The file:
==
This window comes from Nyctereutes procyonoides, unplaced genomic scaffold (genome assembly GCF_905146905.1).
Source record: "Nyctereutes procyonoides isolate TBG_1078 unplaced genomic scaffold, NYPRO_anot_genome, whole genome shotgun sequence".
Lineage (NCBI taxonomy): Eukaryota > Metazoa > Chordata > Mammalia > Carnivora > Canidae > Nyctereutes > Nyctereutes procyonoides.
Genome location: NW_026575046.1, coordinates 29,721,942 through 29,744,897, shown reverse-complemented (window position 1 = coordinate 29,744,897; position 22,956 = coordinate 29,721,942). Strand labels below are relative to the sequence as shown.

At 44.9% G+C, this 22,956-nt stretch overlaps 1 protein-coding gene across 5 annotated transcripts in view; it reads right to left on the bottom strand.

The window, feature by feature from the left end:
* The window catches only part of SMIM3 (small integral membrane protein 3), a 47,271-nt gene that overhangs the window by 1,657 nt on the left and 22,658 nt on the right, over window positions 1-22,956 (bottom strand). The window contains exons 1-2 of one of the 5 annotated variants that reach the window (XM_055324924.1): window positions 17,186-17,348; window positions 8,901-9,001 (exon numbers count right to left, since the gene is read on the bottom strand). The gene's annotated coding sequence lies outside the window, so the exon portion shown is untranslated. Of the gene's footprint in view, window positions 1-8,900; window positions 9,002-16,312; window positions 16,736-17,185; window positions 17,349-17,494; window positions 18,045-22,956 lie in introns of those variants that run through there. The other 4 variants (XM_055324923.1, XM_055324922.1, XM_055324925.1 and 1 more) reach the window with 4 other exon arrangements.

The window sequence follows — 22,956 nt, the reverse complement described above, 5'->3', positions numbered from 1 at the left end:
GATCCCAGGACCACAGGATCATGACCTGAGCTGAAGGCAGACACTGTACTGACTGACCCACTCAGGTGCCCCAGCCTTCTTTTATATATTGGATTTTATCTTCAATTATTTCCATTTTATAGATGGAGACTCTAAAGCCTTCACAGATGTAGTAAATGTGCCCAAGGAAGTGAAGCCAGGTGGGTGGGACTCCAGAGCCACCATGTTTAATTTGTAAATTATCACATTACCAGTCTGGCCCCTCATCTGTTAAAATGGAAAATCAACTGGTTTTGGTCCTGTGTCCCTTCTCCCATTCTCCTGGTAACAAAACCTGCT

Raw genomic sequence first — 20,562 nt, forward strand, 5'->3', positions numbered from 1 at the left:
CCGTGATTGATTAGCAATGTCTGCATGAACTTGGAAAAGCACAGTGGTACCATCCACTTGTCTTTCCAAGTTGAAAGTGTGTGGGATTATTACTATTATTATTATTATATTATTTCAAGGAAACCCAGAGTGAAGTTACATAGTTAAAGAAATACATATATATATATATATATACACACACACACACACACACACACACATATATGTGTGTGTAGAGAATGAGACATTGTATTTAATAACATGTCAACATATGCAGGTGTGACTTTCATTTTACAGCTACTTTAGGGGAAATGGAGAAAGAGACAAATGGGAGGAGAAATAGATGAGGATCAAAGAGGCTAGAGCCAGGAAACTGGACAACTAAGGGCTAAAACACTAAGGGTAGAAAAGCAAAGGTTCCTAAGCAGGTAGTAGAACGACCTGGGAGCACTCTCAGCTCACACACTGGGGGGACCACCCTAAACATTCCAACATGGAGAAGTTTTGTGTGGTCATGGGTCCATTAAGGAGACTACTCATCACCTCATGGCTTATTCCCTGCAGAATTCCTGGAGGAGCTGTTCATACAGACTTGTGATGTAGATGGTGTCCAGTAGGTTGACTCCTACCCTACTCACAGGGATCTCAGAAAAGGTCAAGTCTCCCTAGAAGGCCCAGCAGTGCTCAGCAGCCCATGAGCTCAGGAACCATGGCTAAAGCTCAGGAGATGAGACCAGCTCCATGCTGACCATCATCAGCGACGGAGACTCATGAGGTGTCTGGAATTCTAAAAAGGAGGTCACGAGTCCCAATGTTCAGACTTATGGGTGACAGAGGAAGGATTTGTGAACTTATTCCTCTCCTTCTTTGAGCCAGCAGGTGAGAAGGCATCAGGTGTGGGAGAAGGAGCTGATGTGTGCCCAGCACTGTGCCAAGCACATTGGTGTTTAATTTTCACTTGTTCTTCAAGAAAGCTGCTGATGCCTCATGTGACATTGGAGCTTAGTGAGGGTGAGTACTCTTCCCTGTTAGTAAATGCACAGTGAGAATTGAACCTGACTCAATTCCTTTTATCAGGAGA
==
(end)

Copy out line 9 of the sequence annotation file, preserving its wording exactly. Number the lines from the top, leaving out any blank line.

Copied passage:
GATCCCAGGACCACAGGATCATGACCTGAGCTGAAGGCAGACACTGTACTGACTGACCCACTCAGGTGCCCCAGCCTTCTTTTATATATTGGATTTTATCTTCAATTATTTCCATTTTATAGATGGAGACTCTAAAGCCTTCACAGATGTAGTAAATGTGCCCAAGGAAGTGAAGCCAGGTGGGTGGGACTCCAGAGCCACCATGTTTAATTTGTAAATTATCACATTACCAGTCTGGCCCCTCATCTGTTAAAATGGAAAATCAACTGGTTTTGGTCCTGTGTCCCTTCTCCCATTCTCCTGGTAACAAAACCTGCT